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Community-level Advocacy Effective in Improving Indonesia’s Family Planning Programs
Originally posted on Johns Hopkins Center for Communications Programs
Results from a three-year operations research project show increased funding and use of long-acting contraception following evidence-based advocacy efforts
Funding for and uptake of long-acting and permanent contraceptive methods significantly increased in six districts in East Java and West Nusa Tenggara following advocacy using Advance Family Planning’s SMART advocacy approach. Results from the Improving Contraceptive Method Mix (ICMM) program show that contraceptive users in ICMM districts began shifting away from short-acting contraceptive methods and towards long-acting methods, which include contraceptive implants, intrauterine devices (IUDs), and male and female sterilization, as compared to users in control districts (which had no advocacy intervention).
According to ICMM baseline data, more than half of Indonesian couples who want to stop childbearing still rely on short-acting methods such as oral contraceptive pills and injectables. This mismatch of method with childbearing intentions points to the lack of availability and accessibility of LAPMs. ICMM sought to address this concern through targeted district-level advocacy—that is, working with decision makers to revitalize local advocacy groups and make the case for greater family planning budgets and increased availability and training for long-acting methods.
To do this, ICMM applied the Advance Family Planning Indonesia approach, which includes mapping a network of local stakeholders, training on cost projection for contraception, and using AFP’s SMART advocacy tool. ICMM was conducted in three districts in East Java (Kediri, Lumajang, and Tuban) and three districts in West Nusa Tenggara (Lombok Barat, Lombok Timur, and Sumbawa) from 2013 to 2016.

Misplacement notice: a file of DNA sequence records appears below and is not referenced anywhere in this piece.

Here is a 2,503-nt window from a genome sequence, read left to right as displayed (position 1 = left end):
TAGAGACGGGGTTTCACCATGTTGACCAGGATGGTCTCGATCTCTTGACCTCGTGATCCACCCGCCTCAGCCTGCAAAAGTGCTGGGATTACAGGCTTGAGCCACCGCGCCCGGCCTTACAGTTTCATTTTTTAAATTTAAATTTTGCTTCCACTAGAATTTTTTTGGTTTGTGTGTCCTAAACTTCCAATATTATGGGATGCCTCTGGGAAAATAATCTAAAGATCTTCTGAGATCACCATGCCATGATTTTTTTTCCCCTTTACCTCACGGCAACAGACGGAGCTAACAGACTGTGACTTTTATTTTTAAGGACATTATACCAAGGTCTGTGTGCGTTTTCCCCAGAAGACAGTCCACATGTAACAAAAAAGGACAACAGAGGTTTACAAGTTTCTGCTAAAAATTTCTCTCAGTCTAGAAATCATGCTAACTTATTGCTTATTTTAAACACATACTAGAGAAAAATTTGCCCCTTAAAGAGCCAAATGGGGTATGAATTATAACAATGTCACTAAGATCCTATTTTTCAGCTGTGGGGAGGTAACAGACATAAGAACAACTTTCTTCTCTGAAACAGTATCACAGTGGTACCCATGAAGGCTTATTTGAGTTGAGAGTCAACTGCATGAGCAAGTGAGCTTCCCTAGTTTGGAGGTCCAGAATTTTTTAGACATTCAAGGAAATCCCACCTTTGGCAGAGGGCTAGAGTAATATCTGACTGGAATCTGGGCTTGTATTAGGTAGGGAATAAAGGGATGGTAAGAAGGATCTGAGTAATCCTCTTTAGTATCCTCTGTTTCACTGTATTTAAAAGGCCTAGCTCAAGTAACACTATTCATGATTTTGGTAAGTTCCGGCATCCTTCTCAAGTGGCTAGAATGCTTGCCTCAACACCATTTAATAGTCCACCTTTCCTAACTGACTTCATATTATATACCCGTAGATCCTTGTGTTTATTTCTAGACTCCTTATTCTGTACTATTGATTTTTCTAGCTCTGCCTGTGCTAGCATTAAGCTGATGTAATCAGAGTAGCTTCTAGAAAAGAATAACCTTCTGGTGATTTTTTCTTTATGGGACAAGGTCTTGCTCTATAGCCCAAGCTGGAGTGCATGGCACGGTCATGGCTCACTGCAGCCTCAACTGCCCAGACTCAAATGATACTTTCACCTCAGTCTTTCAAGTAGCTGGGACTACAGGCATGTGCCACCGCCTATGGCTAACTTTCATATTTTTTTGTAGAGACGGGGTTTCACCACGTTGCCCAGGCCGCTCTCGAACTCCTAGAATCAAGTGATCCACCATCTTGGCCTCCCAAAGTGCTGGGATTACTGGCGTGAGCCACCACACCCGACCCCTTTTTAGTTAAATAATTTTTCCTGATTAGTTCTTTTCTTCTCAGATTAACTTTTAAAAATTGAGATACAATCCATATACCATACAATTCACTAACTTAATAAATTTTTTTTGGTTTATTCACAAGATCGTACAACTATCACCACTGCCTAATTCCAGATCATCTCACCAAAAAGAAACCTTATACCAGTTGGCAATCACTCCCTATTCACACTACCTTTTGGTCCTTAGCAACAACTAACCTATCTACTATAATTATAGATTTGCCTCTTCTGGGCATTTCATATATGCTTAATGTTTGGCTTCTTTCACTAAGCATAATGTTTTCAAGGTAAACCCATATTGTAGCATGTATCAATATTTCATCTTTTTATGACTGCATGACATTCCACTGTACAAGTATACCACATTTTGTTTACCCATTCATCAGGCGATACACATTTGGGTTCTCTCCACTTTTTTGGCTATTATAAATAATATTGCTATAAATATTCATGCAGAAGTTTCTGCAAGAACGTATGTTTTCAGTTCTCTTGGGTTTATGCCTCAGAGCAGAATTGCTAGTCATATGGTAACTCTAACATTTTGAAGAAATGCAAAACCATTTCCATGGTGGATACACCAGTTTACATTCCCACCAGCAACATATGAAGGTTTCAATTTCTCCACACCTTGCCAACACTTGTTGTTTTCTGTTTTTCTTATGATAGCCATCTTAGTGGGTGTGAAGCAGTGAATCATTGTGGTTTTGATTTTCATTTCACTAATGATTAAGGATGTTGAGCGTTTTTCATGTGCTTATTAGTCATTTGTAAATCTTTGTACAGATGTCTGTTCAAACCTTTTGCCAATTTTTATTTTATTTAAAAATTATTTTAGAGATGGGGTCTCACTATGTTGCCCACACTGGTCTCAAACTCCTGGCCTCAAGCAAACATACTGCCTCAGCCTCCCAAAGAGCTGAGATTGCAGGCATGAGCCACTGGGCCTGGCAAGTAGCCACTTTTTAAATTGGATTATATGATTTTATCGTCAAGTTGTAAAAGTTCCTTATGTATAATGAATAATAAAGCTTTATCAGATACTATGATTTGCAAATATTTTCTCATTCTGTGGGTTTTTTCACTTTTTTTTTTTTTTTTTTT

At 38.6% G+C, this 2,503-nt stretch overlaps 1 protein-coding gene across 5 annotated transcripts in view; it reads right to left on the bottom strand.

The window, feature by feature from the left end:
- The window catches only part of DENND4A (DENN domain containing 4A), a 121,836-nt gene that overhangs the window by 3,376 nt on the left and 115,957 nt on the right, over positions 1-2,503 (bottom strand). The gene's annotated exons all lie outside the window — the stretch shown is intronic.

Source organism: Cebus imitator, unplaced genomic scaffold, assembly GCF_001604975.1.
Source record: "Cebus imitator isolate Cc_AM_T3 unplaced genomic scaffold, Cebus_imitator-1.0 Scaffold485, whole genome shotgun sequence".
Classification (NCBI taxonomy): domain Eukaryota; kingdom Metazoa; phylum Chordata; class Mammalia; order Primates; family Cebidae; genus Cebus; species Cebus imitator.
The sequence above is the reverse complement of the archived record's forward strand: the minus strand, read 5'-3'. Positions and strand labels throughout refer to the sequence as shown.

After leaders in all six districts increased family planning funding and implemented supportive policies, the study showed the odds of married women using LAPMs was higher—1.12 times the odds in East Java and 1.31 times the odds in West Nusa Tenggara. In control districts, there was no significant change. These increases showed that women in ICMM districts were more likely to use LAPMs after the advocacy intervention than they were before it.
“The results from ICMM are significant, because they show that advocacy is effective to reinvigorate family planning programs, expand the method mix, and more fully meet the family planning needs of women throughout Indonesia,” said Yunita Wahyuningrum, Project Director of ICMM. “Moving forward, we hope that this district-level approach can be scaled up to help the Indonesian government achieve their Family Planning 2020 (FP2020) goals.”
In addition to increasing use of long-acting contraception, ICMM districts also had increased levels of district and local support for family planning and coordination of services. Budget allocations at the district level for family planning information, education, and communication activities and community outreach increased at a statistically significant rate since 2013 in ICMM intervention districts from an average of 985 million Rupiah (about $74,000) in 2013 to an average of 1.3 billion Rupiah ($100,000) in 2016.
ICMM activities were designed to help the Government of Indonesia effectively uphold their commitment to revitalize and improve the country’s family planning program. While Indonesia was once hailed as a family planning success story, progress has stalled over the past decade.
“One explanation for Indonesia’s halted progress in family planning is decentralization, which began in Indonesia about 15 years ago,” explained Doug Storey, Principal Investigator of the ICMM study with Johns Hopkins Bloomberg School of Public Health. “Decentralization has resulted in uneven institutional support for family planning programs at the district and village levels. The advocacy approach applied through ICMM can help overcome the effects of decentralization and ensure that family planning programs are strong throughout the country.”
Funded by the U.S. Agency for International Development and the Australian Department of Foreign Affairs and Trade, ICMM was led by the Indonesia office of the Johns Hopkins Center for Communication Programs, in partnership with Yayasan Cipta Cara Padu, the Center for Health Research, Universitas Indonesia, the Directorate of Maternal Health at the Indonesian Ministry of Health, and the National Population and Family Planning Board of Indonesia (BKKBN).